From Bitstreams to Heritage: Putting Digital Forensics into Practice in Collecting Institutions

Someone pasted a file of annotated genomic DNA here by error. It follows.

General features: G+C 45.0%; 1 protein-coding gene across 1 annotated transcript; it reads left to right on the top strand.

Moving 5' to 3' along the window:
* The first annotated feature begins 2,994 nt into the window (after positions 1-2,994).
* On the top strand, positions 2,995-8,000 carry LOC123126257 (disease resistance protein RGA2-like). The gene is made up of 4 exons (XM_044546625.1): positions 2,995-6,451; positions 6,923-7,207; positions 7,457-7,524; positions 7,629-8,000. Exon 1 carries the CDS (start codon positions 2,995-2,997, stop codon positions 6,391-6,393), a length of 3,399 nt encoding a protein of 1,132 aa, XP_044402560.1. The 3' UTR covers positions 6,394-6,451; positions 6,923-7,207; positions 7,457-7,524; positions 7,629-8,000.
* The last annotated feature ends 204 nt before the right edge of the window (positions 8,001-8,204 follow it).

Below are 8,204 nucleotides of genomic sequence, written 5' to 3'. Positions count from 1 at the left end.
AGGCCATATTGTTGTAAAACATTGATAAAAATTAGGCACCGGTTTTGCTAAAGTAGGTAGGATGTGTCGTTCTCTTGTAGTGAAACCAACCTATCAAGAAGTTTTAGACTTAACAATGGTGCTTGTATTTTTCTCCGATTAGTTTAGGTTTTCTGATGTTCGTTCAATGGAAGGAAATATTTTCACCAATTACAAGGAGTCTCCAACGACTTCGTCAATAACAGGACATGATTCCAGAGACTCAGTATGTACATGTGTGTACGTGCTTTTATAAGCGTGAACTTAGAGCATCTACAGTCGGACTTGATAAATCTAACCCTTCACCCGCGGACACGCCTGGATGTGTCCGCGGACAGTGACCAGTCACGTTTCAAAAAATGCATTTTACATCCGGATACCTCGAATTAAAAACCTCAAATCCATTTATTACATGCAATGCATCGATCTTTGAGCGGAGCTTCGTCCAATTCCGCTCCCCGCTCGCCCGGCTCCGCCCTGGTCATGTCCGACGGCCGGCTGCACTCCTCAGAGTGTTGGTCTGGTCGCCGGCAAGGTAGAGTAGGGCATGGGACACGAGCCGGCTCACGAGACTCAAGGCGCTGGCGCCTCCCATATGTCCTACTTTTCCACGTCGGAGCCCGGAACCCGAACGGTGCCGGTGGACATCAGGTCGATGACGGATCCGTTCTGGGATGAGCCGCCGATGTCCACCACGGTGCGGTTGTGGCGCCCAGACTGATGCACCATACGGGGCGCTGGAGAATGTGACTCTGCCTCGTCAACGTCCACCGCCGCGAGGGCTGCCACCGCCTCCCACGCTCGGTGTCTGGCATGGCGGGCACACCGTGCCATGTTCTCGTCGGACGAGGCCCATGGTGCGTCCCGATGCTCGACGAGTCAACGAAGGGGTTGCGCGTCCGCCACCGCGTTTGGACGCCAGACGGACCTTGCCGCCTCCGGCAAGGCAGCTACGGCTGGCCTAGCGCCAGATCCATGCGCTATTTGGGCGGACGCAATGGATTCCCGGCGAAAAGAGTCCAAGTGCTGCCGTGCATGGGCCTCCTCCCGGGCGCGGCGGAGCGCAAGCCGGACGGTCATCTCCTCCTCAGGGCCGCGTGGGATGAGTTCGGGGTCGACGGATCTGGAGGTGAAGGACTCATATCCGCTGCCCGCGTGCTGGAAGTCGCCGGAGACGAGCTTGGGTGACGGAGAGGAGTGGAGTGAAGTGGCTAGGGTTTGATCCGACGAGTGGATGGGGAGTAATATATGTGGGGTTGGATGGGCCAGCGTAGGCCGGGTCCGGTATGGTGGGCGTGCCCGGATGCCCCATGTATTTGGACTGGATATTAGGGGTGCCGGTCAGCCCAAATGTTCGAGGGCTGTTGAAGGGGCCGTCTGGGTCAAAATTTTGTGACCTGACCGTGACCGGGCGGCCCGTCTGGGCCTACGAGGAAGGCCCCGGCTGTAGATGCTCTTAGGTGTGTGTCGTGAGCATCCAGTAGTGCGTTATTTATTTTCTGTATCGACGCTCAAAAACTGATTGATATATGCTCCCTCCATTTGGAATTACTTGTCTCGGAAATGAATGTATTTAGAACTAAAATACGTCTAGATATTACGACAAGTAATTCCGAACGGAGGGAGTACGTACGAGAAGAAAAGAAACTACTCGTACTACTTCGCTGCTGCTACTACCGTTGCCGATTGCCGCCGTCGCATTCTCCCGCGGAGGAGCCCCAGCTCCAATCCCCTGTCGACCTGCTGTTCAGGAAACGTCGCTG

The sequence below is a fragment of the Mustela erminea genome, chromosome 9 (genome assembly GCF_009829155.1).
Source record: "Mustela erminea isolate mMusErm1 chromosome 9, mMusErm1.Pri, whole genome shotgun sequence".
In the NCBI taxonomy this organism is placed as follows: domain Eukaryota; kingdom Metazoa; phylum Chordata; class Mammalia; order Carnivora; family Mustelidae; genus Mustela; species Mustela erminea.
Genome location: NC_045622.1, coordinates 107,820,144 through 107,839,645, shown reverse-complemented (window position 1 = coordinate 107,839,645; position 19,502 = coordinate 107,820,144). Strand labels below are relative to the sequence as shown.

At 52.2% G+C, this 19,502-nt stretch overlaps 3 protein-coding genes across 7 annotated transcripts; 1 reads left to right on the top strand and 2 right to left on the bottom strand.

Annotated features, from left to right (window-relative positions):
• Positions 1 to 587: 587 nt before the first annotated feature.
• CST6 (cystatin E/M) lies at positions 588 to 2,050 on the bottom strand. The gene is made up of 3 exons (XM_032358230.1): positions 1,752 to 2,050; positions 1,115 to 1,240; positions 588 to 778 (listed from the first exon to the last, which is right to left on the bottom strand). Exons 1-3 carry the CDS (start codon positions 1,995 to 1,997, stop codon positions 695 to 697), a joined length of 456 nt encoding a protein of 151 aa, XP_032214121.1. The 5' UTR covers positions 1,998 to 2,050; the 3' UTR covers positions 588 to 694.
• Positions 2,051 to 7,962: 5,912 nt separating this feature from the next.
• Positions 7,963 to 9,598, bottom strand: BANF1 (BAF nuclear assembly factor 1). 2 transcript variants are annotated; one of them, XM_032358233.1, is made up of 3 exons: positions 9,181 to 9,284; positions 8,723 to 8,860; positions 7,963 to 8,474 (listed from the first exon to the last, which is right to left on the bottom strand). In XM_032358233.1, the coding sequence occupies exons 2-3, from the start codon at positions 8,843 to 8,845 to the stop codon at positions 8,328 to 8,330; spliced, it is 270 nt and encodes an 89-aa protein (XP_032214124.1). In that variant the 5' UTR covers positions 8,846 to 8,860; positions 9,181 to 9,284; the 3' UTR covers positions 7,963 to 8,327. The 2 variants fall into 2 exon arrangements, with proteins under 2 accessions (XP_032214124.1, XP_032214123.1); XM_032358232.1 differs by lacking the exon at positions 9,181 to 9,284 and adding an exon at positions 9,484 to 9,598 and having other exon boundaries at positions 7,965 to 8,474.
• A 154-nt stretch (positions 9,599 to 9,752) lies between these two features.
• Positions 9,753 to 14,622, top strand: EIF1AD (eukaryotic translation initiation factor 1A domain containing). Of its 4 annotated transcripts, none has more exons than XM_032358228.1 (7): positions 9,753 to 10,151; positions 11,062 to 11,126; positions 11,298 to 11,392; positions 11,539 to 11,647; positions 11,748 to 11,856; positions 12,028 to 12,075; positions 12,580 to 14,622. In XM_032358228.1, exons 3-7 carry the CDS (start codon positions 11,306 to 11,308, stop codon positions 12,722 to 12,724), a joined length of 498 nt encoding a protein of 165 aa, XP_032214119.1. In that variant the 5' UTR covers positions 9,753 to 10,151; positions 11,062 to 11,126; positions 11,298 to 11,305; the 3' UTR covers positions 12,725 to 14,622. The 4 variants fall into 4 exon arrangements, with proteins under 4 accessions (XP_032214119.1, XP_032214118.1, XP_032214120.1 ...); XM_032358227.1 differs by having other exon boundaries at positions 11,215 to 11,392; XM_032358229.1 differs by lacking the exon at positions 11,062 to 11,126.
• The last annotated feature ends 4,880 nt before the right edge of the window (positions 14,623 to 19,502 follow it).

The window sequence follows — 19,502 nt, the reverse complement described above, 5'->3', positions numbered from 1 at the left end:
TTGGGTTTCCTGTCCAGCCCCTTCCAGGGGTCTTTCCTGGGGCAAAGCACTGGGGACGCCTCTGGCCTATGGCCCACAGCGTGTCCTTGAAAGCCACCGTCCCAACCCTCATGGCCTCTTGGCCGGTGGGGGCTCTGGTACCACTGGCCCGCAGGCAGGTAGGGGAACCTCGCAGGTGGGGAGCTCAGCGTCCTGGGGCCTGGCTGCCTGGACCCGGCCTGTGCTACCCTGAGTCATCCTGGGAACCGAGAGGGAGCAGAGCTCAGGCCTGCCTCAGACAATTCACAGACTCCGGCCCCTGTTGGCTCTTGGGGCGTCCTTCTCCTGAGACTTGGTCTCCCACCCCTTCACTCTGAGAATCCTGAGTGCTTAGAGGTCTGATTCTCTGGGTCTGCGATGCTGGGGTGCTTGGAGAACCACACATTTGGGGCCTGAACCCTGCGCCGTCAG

This paper examines the application of digital forensics methods to materials in collecting institutions – particularly libraries, archives and museums. It discusses motivations, challenges, and emerging strategies for the use of these technologies and workflows. It is a product of the BitCurator project. The BitCurator project began on October 1, 2011, through funding from the Andrew W. Mellon Foundation. BitCurator is an effort to build, test, and analyze systems and software for incorporating digital forensics methods into the workflows of a variety of collecting institutions. It is led by the School of Information and Library Science (SILS) at the University of North Carolina, Chapel Hill and the Maryland Institute for Technology in the Humanities (MITH) at the University of Maryland, and involves contributors from several other institutions. Two groups of external partners are contributing to this process: a Professional Expert Panel (PEP) of individuals who are at various levels of implementing digital forensics tools and methods in their collecting institution contexts, and a Development Advisory Group (DAG) of individuals who have significant experience with software development.2 This paper is a product of phase one of BitCurator (October 1, 2011 – September 30, 2013). The second phase of the project (October 1, 2013 – September 29, 2014) continues the development of the BitCurator environment, along with expanded professional engagement and community outreach activities.